Premature ventricular contractions were seen on the 12-lead electrocardiography
HD Grid catheter was seen on the real time 3-dimensional transeosaphageal echocardiography (gren arrow)
Premature ventricular contractions were seen on the 12-lead electrocardiographyHD Grid catheter was seen on the Ensite 3-dimensional mapping system (gren arrow)
Two floppy wire (gren and red arrow) were used as a bipolar catheter for mapping the distal of the coronary sinus on the flouroscopic view
The Ensite 3-dimensional mapping system shows the anatomy of the left ventricle summit area, double floppy wire (red arrow), intracardiac signals and the ablation point
Bipolar mapping were seen on Ensite (blue arrow) and intracardiac recording (red arrow)
The monitor of the electrophysiological system
The inputs of the connection box are connected to the distal tip of coronary guidewires (yellow and white arrow) using the recording device
The inputs of the connection box are connected to the distal tip of whole coronary guidewires (yellow and white arrow) using the recording device
Two floppy wire were seen close to retrograde ablation catheter on flouroscopy (gren and red arrow)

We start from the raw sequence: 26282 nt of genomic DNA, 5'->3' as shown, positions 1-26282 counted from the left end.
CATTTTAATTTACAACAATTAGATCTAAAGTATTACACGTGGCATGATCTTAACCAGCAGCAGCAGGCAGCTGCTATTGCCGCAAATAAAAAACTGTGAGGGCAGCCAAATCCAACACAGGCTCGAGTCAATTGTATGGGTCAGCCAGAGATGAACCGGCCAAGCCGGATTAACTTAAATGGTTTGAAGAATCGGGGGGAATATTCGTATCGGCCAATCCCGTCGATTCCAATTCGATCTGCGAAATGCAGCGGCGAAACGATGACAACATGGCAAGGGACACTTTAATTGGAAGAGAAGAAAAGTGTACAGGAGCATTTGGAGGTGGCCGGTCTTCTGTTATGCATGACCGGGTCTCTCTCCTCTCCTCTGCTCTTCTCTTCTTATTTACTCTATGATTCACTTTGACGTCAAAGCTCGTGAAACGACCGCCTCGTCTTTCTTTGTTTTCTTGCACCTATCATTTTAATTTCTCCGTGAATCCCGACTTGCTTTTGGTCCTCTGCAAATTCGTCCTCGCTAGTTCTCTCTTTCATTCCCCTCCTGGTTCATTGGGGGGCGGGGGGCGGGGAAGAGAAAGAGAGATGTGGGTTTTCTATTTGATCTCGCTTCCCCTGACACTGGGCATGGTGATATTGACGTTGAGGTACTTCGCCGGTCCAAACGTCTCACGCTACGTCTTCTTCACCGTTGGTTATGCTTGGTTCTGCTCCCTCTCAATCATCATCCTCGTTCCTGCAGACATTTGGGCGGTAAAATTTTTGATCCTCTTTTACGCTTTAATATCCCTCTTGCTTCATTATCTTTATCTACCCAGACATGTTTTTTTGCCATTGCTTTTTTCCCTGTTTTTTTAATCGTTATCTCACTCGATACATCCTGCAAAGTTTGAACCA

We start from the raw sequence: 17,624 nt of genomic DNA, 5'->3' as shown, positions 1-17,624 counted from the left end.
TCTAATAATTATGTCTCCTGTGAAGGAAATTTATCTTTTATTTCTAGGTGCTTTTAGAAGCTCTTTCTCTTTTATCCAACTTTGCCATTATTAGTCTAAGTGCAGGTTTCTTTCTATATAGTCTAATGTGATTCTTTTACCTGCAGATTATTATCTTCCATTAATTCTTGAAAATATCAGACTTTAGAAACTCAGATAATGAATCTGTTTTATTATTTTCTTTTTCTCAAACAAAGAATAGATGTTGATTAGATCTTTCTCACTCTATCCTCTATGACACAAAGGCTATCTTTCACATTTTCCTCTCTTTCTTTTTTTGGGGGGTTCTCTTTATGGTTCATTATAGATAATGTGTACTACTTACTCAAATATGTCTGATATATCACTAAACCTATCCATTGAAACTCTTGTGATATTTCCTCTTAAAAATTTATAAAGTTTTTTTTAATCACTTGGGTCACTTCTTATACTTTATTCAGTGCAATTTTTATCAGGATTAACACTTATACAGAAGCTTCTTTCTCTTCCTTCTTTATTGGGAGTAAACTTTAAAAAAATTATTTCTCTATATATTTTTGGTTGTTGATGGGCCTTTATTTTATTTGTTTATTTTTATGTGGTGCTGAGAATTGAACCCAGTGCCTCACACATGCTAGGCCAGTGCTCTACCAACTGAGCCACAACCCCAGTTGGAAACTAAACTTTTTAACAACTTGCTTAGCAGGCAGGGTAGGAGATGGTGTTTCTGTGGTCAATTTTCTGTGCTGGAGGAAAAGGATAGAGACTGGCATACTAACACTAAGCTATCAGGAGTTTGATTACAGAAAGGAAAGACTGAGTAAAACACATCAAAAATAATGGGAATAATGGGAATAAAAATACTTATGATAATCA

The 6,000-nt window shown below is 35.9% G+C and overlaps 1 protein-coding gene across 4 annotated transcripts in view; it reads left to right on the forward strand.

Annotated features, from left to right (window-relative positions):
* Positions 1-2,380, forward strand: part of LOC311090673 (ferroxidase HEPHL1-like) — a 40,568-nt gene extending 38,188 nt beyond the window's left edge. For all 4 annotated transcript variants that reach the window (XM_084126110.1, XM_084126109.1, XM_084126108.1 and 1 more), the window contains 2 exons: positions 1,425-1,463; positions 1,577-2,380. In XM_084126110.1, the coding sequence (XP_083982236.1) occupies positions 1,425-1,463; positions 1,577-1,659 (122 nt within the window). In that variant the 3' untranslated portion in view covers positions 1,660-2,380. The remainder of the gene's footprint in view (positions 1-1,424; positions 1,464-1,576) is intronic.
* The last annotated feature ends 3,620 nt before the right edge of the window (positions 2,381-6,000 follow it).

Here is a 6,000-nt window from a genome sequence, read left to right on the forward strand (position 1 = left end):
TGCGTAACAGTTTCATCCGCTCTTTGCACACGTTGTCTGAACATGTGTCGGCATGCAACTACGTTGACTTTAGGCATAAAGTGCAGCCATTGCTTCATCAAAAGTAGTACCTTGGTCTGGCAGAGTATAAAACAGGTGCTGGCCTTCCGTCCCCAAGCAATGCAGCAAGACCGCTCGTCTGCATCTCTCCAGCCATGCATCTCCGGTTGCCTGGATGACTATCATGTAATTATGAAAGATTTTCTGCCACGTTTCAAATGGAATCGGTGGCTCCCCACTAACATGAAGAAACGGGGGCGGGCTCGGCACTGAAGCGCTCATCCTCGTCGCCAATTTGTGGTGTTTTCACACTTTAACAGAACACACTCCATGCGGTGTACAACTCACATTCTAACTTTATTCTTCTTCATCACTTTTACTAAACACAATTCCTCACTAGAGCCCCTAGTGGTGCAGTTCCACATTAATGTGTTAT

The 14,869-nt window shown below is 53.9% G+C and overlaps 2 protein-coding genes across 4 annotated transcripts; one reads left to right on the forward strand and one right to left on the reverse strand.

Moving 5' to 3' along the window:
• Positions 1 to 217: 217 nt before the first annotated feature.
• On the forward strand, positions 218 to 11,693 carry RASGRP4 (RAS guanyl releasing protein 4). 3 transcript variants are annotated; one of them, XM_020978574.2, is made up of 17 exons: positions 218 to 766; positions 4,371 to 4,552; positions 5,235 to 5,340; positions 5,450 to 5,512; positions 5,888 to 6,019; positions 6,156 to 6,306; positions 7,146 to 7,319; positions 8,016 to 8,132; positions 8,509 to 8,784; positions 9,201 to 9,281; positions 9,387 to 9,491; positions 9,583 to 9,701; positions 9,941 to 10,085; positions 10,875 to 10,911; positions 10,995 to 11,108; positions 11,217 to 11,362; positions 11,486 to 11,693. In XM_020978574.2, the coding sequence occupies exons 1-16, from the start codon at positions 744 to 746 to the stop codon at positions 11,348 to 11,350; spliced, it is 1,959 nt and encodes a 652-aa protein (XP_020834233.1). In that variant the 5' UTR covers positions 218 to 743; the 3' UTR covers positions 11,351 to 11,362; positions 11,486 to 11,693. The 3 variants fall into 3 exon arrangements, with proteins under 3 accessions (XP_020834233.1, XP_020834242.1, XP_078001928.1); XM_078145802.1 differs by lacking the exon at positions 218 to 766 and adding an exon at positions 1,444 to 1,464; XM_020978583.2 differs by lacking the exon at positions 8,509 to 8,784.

The selective coronary angiogram was performed and RFA was applied to the area >5 mm from the coronary artery
The routine elec trophysiological catheters as like 4-6 French (1 French is exactly 0.33 mm) used in daily electrophysiological practice that can’t reach some difficult and risky locations including left ventricular summit. The coronary guidewires, which are an essential element in interventional cardiology practice; can be useful in the mapping of the hard-to-reach and risky locations because of their small diameters, high torgue response and flexibility, ability to be guided. In this technique, two coronary floppy guidewire (Boston Scientific) (0.014 inches in diameter, combines a hydrophilic-coated polymer sleeve with a soft J tip and flexible body, good torgue response and radiopacity for especially tortuous coronary artery and venous anatomy) were used to obtain uni- and/or bipolar noise-free recordings from difficult and risky locations including left ventricular summit. In conclusion, this technique namely “Double Coronary Guidewire Mapping Technique” can help us on mapping and ablation of difficult locations of the heart.